The U.S. wades back into Libya after Trump's hands-off approach

WASHINGTON – The United States is returning to Libya. Biden’s government is launching a new diplomatic offer to get the country out of a violent spiral and plans to reopen the U.S. embassy in Tripoli seven years after it closed.

Last week, the senior US diplomat who has visited the country since 2014 arrived in Tripoli, and the government deployed a team there to work out the daunting logistics of reopening the embassy.

The moves are in contrast to the hands-off approach taken by the Trump administration, which has chosen not to put pressure on governments – including US allies – that assisted proxies in overtly violating a United States arms embargo during the Libyan Civil War.

The United Arab Emirates, Russia, Egypt and Turkey have forwarded weapons, cash and tens of thousands of mercenaries to rival militias in the country’s chaotic civil war, according to the United Nations, adding to potential terrorism in the region and a migrant crisis that refugees live in. have crossed the Mediterranean to seek asylum in Europe.

A March report by a UN panel of experts described a true jack of all trades in the country when foreign powers were flying out of Chad in drones, transport aircraft, surface-to-air missiles, artillery and armored vehicles, as well as mercenaries. Sudan and Syria.

However, even considering reopening the US embassy, ​​it poses political risks for the Biden administration. US officials are aware of the partisan feud that broke out in Washington in 2012 after an attack on a US diplomatic mission in the Libyan city of Benghazi in which US Ambassador Chris Stevens died. The Republicans of the House opened six inquiries into the Obama administration’s handling of the episode.

A burned building on the grounds of the US consulate in the east Libyan city of Benghazi in September 2012.Gianluigi Guercia / AFP via the Getty Images file

When asked about the future of the Embassy in Tripoli, the Foreign Ministry declined to comment on when the mission could reopen its doors.

“We intend to resume operations in Libya as soon as the security situation permits and we have the necessary security measures in place,” said a foreign ministry spokesman. “The process for this, however, requires careful logistics and security planning as well as coordination between the agencies in order to meet the security and legal requirements.”

The European Union reopened its mission in Libya last week, and other governments have resumed diplomatic missions since March to show their support for an interim government established after a US-brokered ceasefire in October.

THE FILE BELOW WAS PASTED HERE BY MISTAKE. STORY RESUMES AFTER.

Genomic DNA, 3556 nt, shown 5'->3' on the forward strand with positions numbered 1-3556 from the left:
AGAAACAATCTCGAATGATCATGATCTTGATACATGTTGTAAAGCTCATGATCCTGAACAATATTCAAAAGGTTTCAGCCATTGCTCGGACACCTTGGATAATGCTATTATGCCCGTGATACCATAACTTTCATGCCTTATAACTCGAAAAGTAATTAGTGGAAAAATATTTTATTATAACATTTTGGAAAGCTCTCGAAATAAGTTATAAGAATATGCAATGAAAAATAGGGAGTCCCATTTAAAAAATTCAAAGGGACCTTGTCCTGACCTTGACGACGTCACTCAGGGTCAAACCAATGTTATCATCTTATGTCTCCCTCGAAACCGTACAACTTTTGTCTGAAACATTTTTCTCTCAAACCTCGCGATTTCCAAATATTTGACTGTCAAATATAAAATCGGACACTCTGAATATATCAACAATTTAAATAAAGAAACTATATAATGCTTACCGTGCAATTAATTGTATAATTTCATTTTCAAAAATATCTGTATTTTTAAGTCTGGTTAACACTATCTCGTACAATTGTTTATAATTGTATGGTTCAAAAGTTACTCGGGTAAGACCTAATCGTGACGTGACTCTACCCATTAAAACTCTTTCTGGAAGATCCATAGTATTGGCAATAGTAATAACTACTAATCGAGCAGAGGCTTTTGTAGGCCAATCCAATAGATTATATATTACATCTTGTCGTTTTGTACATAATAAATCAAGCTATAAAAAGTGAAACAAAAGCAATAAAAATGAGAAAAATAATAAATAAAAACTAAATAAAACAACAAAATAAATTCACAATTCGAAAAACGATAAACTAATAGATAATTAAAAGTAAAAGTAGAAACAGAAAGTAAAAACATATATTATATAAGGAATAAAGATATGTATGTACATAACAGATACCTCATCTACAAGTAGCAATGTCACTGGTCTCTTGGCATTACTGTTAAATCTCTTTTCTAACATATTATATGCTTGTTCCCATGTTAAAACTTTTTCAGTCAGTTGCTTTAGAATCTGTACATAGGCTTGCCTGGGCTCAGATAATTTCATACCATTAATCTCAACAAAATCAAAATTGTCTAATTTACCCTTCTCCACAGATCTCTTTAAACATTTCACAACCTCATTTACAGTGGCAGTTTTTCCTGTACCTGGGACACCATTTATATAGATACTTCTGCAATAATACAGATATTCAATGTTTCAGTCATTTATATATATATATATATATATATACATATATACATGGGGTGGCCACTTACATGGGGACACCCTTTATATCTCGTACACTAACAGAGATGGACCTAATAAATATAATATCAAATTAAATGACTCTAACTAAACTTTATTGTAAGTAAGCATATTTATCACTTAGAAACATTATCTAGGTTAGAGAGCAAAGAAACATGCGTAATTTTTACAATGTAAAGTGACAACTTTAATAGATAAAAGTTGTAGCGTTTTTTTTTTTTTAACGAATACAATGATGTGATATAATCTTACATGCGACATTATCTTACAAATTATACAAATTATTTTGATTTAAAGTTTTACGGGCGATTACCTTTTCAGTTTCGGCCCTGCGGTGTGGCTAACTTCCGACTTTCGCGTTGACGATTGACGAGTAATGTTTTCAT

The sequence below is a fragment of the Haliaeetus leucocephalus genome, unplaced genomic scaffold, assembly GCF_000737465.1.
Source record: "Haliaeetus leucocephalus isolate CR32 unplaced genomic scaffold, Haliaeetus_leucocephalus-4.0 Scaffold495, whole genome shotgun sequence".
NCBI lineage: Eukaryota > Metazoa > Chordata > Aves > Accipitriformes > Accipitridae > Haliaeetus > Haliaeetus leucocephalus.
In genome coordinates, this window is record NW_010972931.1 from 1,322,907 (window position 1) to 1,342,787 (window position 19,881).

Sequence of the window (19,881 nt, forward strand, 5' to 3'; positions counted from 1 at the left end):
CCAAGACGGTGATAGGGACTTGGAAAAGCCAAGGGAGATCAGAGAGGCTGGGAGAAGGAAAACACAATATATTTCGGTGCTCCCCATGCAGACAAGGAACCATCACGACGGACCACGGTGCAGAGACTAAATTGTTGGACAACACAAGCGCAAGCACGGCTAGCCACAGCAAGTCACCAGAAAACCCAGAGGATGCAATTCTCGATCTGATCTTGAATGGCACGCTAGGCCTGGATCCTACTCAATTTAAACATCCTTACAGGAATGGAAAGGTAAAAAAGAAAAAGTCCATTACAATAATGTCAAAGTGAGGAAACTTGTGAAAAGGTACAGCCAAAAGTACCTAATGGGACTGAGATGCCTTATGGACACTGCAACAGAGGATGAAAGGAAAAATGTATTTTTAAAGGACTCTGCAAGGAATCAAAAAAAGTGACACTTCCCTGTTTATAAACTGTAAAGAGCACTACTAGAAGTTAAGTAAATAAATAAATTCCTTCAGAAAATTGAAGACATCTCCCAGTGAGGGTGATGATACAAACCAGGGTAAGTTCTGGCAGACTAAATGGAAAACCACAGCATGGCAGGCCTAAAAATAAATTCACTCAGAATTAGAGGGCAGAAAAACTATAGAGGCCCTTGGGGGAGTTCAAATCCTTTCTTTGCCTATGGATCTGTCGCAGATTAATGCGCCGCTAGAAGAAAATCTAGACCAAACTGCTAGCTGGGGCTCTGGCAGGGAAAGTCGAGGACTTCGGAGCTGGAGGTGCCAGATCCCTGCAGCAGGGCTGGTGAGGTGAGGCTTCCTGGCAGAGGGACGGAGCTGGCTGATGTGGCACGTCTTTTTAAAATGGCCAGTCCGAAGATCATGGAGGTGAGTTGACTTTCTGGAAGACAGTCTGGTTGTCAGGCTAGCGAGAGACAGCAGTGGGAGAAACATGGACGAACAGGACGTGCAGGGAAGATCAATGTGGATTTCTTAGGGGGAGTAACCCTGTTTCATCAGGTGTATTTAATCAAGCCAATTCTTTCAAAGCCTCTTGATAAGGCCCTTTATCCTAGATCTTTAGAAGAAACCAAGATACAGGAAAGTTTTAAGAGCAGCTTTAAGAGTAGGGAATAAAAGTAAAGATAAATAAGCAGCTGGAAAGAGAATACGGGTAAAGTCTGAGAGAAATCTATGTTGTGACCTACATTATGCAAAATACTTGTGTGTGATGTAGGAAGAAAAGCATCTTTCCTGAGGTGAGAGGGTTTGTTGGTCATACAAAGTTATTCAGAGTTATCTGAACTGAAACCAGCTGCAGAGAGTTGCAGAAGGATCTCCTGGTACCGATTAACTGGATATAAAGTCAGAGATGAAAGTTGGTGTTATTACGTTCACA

Libyan envoy to the US, Mohammed Ali Abdallah, said his administration had urged the Biden administration to move forward with plans to reopen the US embassy and said it would send an important symbolic message.

“We have asked the US government to expedite the process of reopening the Embassy in Tripoli,” he said.

The embassy closed in 2014 when officials ruled that fighting near the city made operations in the capital unsafe. The embassy was relocated to neighboring Tunisia.

Acting Deputy Foreign Minister Joey Hood (left) accompanies Libyan Foreign Minister Najla el-Mangoush on his arrival in Tripoli, Libya, on May 18.Hazem Ahmed / Reuters file

After the attack in Benghazi and the closure of the embassy, ​​the Obama administration advised against visiting high-ranking US officials in Libya. The decision was, “We are not taking any chances,” said a senior Obama administration official who worked on regional diplomacy.

An embassy helps keep the government at home informed and performs a number of practical functions including providing consular services, helping U.S. businesses interested in investing, and working with local military and intelligence agencies.

Working without an embassy penalizes a government and deprives it of a full picture of the situation on the ground, the former US official said.

“It is embarrassing that we are not there,” said the officer. “It’s bad for US foreign policy. It’s bad for US national security. It’s bad for the host country. It’s bad for the region.”

A “big shift”

Western governments believe the ceasefire, interim government and elections scheduled for December offer glimmers of hope for a country that has been on a downward spiral since the overthrow of dictator Moammar Gaddafi in 2011.